The thesis work should include: (i) a thorough literature review of the affective mechanisms driving consumer decision to replacement versus repair (ii) the design of a laboratory experiment to test research hypotheses (multiple studies are suggested), (iii) an empirical investigation adopting a multimethod approach, which combines self-reports and biometric data (iv) results analysis and interpretation (v) discussion of academic, managerial and policy-makers implications (vi) limitation of the study and future research.

Good statistical knowledge are needed.

Sensing Modalities: EDA, EEG;


4.Topic: Decoding Flow: Predicting Task Absorption through Physiological Markers

Main Supervisors: Pierluigi Reali and Stefania Coelli (PoliMi)

The so-called flow state is a highly functional condition linked to increased motivation, effort, and perseverance. Experiencing flow involves immersing oneself in an activity that aligns closely with one's skill level, demanding just the right amount of effort. When this happens, the activity starts to feel like a positive and manageable challenge; it is carried out with total involvement – even losing track of time and self-awareness – and the resulting flow experience is often accompanied by positive emotions and a sense of accomplishment. Frequently experiencing a state of flow can also have surprising benefits in the long run, such as shielding against stress and burnout and enhancing job productivity. This is why health scientists, practitioners, and companies are actively seeking new objective and reliable methods to measure flow without interrupting the experience or interfering with its positive effects.

Biosignals, such as electrocardiography (ECG), respiration, electrodermal activity (EDA), and electroencephalography (EEG), can conveniently address this need. Various features in these signals have been linked to the perception of flow, yet their reliability across multiple studies remains debated. This adds a layer of complexity to the quest for robust biomarkers of flow, making it a challenging – but undeniably exciting – endeavor.

The present project aims to address this challenge by analyzing already available ECG and EEG data collected during an experimental protocol to induce flow in participants. Specifically, this work includes: i) performing a literature review of traditional and innovative ECG and EEG features to characterize flow; ii) applying signal processing methods to extract the features of interest; iii) choosing adequate statistical or machine learning strategies to select the most sensitive combinations of features to flow variations; iv) training and validating models to predict the perceived flow levels from such features.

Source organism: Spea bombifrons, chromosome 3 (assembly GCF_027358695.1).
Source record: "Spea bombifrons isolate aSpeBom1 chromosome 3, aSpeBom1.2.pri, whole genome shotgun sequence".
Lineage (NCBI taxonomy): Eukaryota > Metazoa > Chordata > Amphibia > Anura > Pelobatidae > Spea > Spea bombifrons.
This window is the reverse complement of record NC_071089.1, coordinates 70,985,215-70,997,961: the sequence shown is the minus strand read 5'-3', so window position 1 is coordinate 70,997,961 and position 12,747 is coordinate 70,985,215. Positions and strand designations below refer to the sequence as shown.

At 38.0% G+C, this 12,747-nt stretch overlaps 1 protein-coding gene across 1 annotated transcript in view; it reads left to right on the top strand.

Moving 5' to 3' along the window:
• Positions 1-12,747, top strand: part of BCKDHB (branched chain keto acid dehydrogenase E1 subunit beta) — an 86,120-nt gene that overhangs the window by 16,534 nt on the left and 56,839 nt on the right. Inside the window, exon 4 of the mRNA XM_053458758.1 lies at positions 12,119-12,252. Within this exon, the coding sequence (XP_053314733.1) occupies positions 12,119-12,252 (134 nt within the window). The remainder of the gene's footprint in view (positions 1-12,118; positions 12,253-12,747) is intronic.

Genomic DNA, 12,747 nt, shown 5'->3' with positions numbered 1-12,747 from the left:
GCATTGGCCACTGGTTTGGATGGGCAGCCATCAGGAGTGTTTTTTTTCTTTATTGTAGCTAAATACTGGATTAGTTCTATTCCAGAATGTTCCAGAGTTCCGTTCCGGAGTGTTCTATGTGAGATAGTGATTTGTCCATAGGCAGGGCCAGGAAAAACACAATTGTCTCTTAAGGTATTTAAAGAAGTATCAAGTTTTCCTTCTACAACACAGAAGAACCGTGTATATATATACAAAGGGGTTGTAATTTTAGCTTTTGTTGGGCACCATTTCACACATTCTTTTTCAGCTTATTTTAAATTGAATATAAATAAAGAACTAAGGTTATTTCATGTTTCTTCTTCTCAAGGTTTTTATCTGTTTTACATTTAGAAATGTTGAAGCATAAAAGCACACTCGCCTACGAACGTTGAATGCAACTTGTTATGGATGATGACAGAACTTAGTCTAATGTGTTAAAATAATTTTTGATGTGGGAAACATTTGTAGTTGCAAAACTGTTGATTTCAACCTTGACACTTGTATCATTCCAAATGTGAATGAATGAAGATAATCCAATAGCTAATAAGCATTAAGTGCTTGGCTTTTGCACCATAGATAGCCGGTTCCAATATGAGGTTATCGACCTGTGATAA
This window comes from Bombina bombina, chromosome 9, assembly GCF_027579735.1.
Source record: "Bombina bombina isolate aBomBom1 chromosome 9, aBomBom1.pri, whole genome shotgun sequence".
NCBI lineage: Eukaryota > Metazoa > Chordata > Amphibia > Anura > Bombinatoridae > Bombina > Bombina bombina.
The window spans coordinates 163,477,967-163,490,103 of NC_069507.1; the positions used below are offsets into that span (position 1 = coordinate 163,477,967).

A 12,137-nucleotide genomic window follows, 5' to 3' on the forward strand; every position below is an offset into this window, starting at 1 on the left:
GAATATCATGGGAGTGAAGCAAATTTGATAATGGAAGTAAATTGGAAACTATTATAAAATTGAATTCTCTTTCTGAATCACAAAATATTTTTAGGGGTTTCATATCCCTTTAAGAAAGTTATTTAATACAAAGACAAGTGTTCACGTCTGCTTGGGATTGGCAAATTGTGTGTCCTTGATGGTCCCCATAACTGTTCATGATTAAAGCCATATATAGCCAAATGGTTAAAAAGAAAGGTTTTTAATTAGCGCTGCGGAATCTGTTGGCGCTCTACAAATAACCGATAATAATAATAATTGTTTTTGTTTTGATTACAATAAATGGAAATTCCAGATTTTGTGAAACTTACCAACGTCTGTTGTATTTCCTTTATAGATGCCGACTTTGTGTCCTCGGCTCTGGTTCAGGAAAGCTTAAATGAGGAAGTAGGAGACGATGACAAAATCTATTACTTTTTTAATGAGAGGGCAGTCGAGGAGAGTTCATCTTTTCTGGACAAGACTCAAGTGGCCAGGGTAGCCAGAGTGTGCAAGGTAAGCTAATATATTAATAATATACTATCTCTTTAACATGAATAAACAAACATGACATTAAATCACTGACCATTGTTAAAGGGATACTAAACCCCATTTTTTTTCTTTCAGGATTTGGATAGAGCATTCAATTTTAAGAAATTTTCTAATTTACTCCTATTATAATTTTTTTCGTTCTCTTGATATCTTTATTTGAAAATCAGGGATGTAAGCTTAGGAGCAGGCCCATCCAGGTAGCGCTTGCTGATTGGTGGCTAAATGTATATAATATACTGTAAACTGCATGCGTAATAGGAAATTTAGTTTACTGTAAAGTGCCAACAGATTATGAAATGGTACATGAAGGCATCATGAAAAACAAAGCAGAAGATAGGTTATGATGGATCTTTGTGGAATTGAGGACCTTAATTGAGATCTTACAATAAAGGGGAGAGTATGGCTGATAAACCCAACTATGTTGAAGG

Candidates are offered the opportunity to develop their skills in biomedical signal processing and machine learning. Knowledge of signal processing basics and programming (Python or MATLAB) is required.

Sensing Modalities: ECG and EEG


5.  Topic: Bioadaptive Music Discovery System

Main Supervisor: Fabio Stano (KIT)

How cool would it be if your headphones could automatically detect if you like a new song and save it to your playlist? In this seminar, we will focus on designing and conducting an experiment involving participants who will listen to various music excerpts while wearing EEG sensors. The goal is to collect EEG data that, when combined with (or compared to) song characteristic information (e.g., from the Spotify API), can be used to train a classifier. This classifier would predict whether a person likes a song based on their EEG response. Findings from this project could contribute towards developing a hands-free system that can automatically detect song preferences and build your playlist while you listen to new music, and have interesting implications for both consumers and platform providers for building novel recommendation systems. For students, this project offers a practical deep dive into human-computer interaction research. You can gain experience in developing and conducting comprehensive experiments, while also acquiring skills in bio-data processing and machine learning.